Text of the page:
We knew, though, that it could never be HIPAA compliant when HIPAA became more of a requirement, so that was sort what made us think, ‘we’ve got to move.’ And it turned out to be an advantage that we hadn’t invested that much in systems over the years because we could kind of start with a clean slate and not have legacy systems to work with. We had a lab and a pharmacy system, but it wasn’t huge, so we could move to Meditech systems kind of all at once without regret.
Gamble: So, what was it like for you to go into that role? You were in finance, obviously you know the organization, but this is a different role, so what was that like?
McColm: It was very different. I had been part of the steering committee and have been part of the team over the years that have looked at should we do something different, and if we did what we do, and we just never had made a move. I’m very active with the steering committee, so I was really involved in the selection decision when we decided to go with Meditech. We had an RFP, the whole formal process, but to move into the role and not be technical — because I rely on people with technical skills and expertise now — it was a big change. It did help knowing the organization from the human resources side and the finance side. I did budgets, so I knew every department and I did external finance, so I kind of knew how to negotiate contracts and that sort of thing, but it was a big deal to make that kind of change.
Fortunately, I have been supported by great staff. I have some people who have been with the department since even before I came in, there are a few. So we really have a great team; everybody has some expertise and works together and we’ve grown. The department is a bit bigger than it was in 2003.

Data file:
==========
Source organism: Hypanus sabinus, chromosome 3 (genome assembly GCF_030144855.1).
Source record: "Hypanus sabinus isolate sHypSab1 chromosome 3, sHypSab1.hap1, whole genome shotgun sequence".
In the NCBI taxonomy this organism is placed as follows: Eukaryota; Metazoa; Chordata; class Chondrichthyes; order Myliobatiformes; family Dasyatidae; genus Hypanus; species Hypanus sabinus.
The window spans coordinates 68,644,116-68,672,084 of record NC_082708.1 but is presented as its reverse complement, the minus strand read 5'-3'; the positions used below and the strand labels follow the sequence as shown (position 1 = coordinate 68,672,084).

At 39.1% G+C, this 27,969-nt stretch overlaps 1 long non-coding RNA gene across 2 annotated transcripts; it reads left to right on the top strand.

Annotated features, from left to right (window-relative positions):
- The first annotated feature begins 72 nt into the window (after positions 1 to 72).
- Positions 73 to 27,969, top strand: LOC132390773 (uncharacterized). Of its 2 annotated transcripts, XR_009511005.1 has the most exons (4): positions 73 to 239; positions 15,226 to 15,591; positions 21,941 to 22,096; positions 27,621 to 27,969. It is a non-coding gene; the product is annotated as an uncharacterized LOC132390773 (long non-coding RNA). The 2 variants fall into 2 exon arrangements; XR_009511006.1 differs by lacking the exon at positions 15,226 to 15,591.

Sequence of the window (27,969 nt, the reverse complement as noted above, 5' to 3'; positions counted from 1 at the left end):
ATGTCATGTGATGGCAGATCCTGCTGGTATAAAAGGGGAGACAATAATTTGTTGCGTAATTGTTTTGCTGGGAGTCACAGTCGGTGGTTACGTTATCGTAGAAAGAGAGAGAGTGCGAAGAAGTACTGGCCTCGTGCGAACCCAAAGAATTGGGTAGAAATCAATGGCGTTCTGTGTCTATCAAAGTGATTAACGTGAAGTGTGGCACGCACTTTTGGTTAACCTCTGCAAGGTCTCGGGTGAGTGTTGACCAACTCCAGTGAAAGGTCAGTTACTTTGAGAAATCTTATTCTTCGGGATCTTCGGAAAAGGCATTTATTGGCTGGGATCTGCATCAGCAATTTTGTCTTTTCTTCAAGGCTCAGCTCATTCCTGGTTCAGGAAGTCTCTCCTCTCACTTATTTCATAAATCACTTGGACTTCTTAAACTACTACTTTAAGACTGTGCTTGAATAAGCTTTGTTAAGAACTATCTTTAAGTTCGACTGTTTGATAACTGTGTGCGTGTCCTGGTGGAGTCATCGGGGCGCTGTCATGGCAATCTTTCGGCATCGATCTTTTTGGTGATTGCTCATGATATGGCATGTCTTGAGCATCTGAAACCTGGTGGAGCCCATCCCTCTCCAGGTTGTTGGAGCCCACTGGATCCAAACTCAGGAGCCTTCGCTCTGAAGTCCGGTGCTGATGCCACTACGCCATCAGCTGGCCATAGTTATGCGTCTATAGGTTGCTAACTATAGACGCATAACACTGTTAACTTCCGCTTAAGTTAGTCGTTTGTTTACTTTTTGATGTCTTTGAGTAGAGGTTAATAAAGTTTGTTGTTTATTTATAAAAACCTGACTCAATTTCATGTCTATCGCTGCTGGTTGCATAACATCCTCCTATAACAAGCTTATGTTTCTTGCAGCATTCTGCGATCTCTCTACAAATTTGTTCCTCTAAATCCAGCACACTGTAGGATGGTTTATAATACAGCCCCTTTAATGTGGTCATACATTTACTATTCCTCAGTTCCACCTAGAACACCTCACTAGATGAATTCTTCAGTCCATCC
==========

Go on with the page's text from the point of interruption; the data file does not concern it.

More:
Gamble: And was it something where the department just gradually grew?
McColm: It’s the oddest thing. The organization really has supported a centralized approach for supporting the IT systems. Some people do decentralize and some are kind of in between, but they really supported to the extent that over the years, we’ve gradually added. But also, I think five of our positions came from somebody saying, ‘You know what? With this new system, I don’t need this clerical coordinator on the medical surgical floor anymore, but I’d really like for her to have a role in IS because she’s been so instrumental in helping us get the system up and going.’ People would give up positions so that we can build. It’s crazy; it never happened when I was doing budget, so I don’t know.
And then some of it has just been growth and complexity, because like most organizations, we are software junkies now — software will solve all of our problems, and so we have a lot more software systems now and with that complexity comes the need for more people to manage it.
Gamble: So, I can imagine it’s been really interesting to be with this organization for as long as you have, in those different roles, to just be part of its growth. I’m sure that being in your current role as long as you have that your own leadership style has probably changed just as the organization and its priorities have evolved?